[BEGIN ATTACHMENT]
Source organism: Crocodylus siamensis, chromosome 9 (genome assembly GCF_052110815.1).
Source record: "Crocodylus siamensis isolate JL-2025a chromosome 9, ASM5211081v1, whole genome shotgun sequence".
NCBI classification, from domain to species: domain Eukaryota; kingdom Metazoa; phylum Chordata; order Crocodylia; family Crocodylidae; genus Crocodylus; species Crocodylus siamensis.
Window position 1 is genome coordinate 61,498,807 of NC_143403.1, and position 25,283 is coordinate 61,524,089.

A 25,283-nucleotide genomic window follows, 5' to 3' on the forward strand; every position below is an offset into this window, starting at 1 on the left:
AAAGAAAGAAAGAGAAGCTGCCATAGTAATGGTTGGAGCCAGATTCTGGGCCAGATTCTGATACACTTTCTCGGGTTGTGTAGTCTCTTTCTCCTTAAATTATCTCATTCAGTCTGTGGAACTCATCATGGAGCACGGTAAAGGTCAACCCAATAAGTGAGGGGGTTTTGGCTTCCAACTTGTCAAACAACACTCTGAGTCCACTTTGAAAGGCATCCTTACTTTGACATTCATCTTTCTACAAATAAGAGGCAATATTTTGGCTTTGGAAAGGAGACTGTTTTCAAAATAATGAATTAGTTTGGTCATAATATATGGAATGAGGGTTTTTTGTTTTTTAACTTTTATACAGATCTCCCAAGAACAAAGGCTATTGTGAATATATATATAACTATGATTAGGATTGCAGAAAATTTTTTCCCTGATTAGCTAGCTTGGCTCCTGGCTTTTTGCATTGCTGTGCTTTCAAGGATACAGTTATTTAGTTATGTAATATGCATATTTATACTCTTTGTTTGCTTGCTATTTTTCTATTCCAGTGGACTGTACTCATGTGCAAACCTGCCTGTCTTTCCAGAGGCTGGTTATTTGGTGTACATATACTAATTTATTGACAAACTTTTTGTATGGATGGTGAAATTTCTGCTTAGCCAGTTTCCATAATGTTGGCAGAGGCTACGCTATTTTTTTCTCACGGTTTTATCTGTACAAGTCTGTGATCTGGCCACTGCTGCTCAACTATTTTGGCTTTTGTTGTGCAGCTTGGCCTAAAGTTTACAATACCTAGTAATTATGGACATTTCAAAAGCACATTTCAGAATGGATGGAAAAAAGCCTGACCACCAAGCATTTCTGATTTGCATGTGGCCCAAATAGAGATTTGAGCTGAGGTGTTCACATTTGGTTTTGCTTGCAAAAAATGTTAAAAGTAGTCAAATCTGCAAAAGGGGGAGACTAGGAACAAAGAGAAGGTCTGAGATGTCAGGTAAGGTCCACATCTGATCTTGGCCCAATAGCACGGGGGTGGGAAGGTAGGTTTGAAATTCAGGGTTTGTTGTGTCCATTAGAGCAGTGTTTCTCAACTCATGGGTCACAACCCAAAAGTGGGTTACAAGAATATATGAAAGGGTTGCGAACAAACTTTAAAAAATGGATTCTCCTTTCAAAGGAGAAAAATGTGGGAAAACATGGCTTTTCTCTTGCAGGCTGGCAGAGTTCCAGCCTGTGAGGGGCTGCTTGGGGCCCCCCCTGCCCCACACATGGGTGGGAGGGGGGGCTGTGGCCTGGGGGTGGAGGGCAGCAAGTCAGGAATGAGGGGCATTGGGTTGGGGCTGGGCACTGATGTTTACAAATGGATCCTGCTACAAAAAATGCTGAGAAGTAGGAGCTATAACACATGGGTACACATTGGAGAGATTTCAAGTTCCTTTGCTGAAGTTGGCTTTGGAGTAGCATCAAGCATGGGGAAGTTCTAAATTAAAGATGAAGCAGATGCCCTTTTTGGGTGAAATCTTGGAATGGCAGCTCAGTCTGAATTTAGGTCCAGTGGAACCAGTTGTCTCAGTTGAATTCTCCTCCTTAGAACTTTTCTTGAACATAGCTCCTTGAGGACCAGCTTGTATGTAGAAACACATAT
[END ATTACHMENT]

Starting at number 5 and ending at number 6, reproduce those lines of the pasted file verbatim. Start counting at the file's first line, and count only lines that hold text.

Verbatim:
A 25,283-nucleotide genomic window follows, 5' to 3' on the forward strand; every position below is an offset into this window, starting at 1 on the left:
AAAGAAAGAAAGAGAAGCTGCCATAGTAATGGTTGGAGCCAGATTCTGGGCCAGATTCTGATACACTTTCTCGGGTTGTGTAGTCTCTTTCTCCTTAAATTATCTCATTCAGTCTGTGGAACTCATCATGGAGCACGGTAAAGGTCAACCCAATAAGTGAGGGGGTTTTGGCTTCCAACTTGTCAAACAACACTCTGAGTCCACTTTGAAAGGCATCCTTACTTTGACATTCATCTTTCTACAAATAAGAGGCAATATTTTGGCTTTGGAAAGGAGACTGTTTTCAAAATAATGAATTAGTTTGGTCATAATATATGGAATGAGGGTTTTTTGTTTTTTAACTTTTATACAGATCTCCCAAGAACAAAGGCTATTGTGAATATATATATAACTATGATTAGGATTGCAGAAAATTTTTTCCCTGATTAGCTAGCTTGGCTCCTGGCTTTTTGCATTGCTGTGCTTTCAAGGATACAGTTATTTAGTTATGTAATATGCATATTTATACTCTTTGTTTGCTTGCTATTTTTCTATTCCAGTGGACTGTACTCATGTGCAAACCTGCCTGTCTTTCCAGAGGCTGGTTATTTGGTGTACATATACTAATTTATTGACAAACTTTTTGTATGGATGGTGAAATTTCTGCTTAGCCAGTTTCCATAATGTTGGCAGAGGCTACGCTATTTTTTTCTCACGGTTTTATCTGTACAAGTCTGTGATCTGGCCACTGCTGCTCAACTATTTTGGCTTTTGTTGTGCAGCTTGGCCTAAAGTTTACAATACCTAGTAATTATGGACATTTCAAAAGCACATTTCAGAATGGATGGAAAAAAGCCTGACCACCAAGCATTTCTGATTTGCATGTGGCCCAAATAGAGATTTGAGCTGAGGTGTTCACATTTGGTTTTGCTTGCAAAAAATGTTAAAAGTAGTCAAATCTGCAAAAGGGGGAGACTAGGAACAAAGAGAAGGTCTGAGATGTCAGGTAAGGTCCACATCTGATCTTGGCCCAATAGCACGGGGGTGGGAAGGTAGGTTTGAAATTCAGGGTTTGTTGTGTCCATTAGAGCAGTGTTTCTCAACTCATGGGTCACAACCCAAAAGTGGGTTACAAGAATATATGAAAGGGTTGCGAACAAACTTTAAAAAATGGATTCTCCTTTCAAAGGAGAAAAATGTGGGAAAACATGGCTTTTCTCTTGCAGGCTGGCAGAGTTCCAGCCTGTGAGGGGCTGCTTGGGGCCCCCCCTGCCCCACACATGGGTGGGAGGGGGGGCTGTGGCCTGGGGGTGGAGGGCAGCAAGTCAGGAATGAGGGGCATTGGGTTGGGGCTGGGCACTGATGTTTACAAATGGATCCTGCTACAAAAAATGCTGAGAAGTAGGAGCTATAACACATGGGTACACATTGGAGAGATTTCAAGTTCCTTTGCTGAAGTTGGCTTTGGAGTAGCATCAAGCATGGGGAAGTTCTAAATTAAAGATGAAGCAGATGCCCTTTTTGGGTGAAATCTTGGAATGGCAGCTCAGTCTGAATTTAGGTCCAGTGGAACCAGTTGTCTCAGTTGAATTCTCCTCCTTAGAACTTTTCTTGAACATAGCTCCTTGAGGACCAGCTTGTATGTAGAAACACATAT